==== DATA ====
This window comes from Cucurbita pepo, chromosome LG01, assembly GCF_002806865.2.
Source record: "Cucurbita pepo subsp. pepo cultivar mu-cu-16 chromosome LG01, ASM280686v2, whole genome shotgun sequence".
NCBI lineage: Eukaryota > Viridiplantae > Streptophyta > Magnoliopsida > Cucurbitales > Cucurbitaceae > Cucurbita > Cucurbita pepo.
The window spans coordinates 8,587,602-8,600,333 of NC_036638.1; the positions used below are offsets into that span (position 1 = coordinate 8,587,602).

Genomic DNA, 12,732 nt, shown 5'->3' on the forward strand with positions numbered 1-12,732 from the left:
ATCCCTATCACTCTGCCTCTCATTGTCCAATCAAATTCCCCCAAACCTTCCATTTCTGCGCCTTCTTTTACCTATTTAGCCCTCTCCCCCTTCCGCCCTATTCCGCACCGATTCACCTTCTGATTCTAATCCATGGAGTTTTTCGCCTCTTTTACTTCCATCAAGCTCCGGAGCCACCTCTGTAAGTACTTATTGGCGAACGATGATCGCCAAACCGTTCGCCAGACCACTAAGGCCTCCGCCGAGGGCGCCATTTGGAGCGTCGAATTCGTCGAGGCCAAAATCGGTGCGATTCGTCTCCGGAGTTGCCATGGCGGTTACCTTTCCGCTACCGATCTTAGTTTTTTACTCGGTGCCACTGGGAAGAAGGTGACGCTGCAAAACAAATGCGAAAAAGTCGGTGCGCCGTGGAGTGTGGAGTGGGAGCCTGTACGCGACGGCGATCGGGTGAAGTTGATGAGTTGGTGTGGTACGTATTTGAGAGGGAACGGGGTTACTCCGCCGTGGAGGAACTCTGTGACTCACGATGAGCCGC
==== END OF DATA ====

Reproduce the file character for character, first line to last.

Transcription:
This window comes from Cucurbita pepo, chromosome LG01, assembly GCF_002806865.2.
Source record: "Cucurbita pepo subsp. pepo cultivar mu-cu-16 chromosome LG01, ASM280686v2, whole genome shotgun sequence".
NCBI lineage: Eukaryota > Viridiplantae > Streptophyta > Magnoliopsida > Cucurbitales > Cucurbitaceae > Cucurbita > Cucurbita pepo.
The window spans coordinates 8,587,602-8,600,333 of NC_036638.1; the positions used below are offsets into that span (position 1 = coordinate 8,587,602).

Genomic DNA, 12,732 nt, shown 5'->3' on the forward strand with positions numbered 1-12,732 from the left:
ATCCCTATCACTCTGCCTCTCATTGTCCAATCAAATTCCCCCAAACCTTCCATTTCTGCGCCTTCTTTTACCTATTTAGCCCTCTCCCCCTTCCGCCCTATTCCGCACCGATTCACCTTCTGATTCTAATCCATGGAGTTTTTCGCCTCTTTTACTTCCATCAAGCTCCGGAGCCACCTCTGTAAGTACTTATTGGCGAACGATGATCGCCAAACCGTTCGCCAGACCACTAAGGCCTCCGCCGAGGGCGCCATTTGGAGCGTCGAATTCGTCGAGGCCAAAATCGGTGCGATTCGTCTCCGGAGTTGCCATGGCGGTTACCTTTCCGCTACCGATCTTAGTTTTTTACTCGGTGCCACTGGGAAGAAGGTGACGCTGCAAAACAAATGCGAAAAAGTCGGTGCGCCGTGGAGTGTGGAGTGGGAGCCTGTACGCGACGGCGATCGGGTGAAGTTGATGAGTTGGTGTGGTACGTATTTGAGAGGGAACGGGGTTACTCCGCCGTGGAGGAACTCTGTGACTCACGATGAGCCGC